Consider the following code. What is this code doing? What is the output of the call go_back(3)
? (See lecture21.py for the docstring.)
def go_back(n):
if n == 0:
print("Stop")
else:
print("Go", n)
go_back(n-1)
print("Back", n)
The line print("Back", n)
is an example of a “pending operation”, that is, an operation that gets performed when control continues after the recursive call. Check this code out in Python Tutor.
Python has a limit on the height of the call stack (we saw that last time when we attempted “infinite” recursion). Depending on how many
recursive calls you make, e.g. factorial(1000)
, you may hit that limit
triggering a RecursionError
(even without infinite recursion). You can increase the limit with a function in the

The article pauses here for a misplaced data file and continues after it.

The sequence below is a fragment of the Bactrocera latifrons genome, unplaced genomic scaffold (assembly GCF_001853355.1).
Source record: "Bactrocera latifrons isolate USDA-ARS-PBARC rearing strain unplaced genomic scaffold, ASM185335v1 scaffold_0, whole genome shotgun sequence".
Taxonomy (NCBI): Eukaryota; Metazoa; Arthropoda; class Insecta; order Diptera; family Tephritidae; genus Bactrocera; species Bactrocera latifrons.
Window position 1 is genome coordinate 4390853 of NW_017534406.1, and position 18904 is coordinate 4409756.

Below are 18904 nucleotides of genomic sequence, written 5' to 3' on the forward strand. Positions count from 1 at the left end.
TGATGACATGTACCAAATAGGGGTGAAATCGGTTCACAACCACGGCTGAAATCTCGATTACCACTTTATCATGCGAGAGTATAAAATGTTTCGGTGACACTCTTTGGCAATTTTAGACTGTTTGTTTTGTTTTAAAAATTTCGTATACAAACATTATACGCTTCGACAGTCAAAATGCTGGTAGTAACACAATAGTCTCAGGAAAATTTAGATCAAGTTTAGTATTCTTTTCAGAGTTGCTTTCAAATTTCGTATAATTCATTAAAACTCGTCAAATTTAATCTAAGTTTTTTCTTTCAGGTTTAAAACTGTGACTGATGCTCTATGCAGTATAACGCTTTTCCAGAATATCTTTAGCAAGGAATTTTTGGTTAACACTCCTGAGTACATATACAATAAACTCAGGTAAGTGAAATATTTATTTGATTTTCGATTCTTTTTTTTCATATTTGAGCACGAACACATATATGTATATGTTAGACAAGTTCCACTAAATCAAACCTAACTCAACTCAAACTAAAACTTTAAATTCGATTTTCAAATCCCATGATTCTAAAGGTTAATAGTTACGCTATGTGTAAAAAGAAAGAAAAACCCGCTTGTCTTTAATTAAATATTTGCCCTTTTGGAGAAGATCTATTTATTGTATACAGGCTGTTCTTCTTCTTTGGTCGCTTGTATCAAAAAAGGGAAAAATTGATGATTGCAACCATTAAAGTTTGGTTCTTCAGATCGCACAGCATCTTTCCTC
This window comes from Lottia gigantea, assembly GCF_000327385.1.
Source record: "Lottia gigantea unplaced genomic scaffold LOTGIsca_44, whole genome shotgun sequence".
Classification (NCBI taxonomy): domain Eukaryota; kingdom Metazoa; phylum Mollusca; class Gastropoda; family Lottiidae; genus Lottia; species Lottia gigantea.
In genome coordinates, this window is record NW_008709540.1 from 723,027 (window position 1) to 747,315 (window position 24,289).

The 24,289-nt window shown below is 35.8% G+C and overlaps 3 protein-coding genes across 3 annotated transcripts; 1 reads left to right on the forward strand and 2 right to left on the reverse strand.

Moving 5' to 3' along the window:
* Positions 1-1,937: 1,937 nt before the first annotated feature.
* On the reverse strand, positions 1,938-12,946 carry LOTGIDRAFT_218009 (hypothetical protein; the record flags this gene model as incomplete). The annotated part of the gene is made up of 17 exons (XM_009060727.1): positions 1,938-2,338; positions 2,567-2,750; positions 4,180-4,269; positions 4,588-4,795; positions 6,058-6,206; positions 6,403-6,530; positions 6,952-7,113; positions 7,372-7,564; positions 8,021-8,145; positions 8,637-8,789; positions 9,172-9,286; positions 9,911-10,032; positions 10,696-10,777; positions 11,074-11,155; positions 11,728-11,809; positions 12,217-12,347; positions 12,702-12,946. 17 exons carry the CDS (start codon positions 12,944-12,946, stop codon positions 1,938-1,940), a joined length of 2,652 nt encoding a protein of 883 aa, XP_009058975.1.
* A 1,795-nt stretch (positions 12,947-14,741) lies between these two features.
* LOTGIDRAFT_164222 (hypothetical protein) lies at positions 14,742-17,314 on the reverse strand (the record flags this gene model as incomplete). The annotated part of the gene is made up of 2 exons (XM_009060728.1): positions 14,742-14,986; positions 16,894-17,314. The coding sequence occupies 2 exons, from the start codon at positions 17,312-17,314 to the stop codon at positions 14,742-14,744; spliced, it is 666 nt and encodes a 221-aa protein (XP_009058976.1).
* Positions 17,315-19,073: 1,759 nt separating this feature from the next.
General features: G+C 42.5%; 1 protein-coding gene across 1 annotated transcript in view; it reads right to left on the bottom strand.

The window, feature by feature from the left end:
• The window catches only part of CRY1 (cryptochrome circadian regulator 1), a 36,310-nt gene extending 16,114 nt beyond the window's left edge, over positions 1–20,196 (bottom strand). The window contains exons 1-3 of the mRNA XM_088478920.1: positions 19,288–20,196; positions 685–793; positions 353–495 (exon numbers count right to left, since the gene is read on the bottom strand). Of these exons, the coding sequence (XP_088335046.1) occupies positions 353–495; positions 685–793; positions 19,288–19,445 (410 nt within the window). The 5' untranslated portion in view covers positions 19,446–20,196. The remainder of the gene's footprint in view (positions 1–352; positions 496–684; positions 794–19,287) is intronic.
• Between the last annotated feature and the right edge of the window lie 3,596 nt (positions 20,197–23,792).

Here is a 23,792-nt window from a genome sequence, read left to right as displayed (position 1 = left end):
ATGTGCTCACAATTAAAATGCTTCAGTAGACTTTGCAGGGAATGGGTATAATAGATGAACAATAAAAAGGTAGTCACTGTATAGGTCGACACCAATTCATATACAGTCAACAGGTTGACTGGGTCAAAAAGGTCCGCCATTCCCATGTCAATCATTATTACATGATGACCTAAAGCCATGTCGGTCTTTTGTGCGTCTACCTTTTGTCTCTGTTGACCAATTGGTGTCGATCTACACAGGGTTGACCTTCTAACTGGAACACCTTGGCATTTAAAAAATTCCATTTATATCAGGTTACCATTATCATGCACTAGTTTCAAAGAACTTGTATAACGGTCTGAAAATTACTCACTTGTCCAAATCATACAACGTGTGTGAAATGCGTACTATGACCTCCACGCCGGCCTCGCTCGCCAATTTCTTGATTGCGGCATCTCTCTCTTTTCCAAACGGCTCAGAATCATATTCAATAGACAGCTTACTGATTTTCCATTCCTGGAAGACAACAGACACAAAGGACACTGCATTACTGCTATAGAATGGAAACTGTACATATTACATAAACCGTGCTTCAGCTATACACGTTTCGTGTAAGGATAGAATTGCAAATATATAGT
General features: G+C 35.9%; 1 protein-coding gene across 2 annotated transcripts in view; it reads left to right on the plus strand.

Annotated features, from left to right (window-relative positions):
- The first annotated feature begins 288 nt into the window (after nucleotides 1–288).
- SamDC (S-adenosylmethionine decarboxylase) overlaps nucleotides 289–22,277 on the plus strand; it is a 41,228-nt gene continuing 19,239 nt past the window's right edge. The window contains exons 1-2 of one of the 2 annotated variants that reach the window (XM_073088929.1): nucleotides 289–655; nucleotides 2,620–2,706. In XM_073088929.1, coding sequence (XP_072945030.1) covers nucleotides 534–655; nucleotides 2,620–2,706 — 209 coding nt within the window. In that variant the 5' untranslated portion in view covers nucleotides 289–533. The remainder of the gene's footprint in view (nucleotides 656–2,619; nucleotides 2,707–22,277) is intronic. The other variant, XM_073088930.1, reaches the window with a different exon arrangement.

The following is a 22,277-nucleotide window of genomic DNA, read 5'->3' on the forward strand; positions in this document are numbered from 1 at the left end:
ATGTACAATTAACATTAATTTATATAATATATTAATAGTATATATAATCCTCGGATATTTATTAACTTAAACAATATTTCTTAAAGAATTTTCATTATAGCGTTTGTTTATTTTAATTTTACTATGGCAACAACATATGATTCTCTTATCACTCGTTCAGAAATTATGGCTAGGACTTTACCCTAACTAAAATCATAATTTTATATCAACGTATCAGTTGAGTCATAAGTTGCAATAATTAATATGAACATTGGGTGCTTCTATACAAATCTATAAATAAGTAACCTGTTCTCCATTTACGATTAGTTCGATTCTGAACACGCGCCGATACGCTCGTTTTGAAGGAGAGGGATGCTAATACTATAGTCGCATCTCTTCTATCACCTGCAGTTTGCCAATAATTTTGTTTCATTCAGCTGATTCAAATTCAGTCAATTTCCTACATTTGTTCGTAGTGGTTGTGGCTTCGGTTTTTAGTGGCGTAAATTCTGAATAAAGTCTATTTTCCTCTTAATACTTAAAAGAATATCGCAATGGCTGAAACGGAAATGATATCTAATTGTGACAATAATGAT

sys
module, like shown below, thus enabling us to successfully compute factorial(1000)
.
import sys
sys.setrecursionlimit(10000)
Consider the following code to draw a spiral. In each iteration it draws a segment, turns left, and then recursively draws shorter segments (only 95% of the length).
def spiral1(length, levels):
"""
Draw a spiral with 'levels' segments with initial 'length'
"""
# Implicit base case: do nothing if levels == 0
if levels > 0:
forward(length)
left(30)
spiral1(0.95 * length, levels-1) # Recurse
Try running the code with say, spiral1(80, 45)
. Notice that the turtle stops and remains where the drawing ends at the inner tip of the spiral.
Let’s revise this code to “undo” the calls to forward
and left
. After the recursive call to spiral2(0.95 * length, levels-1)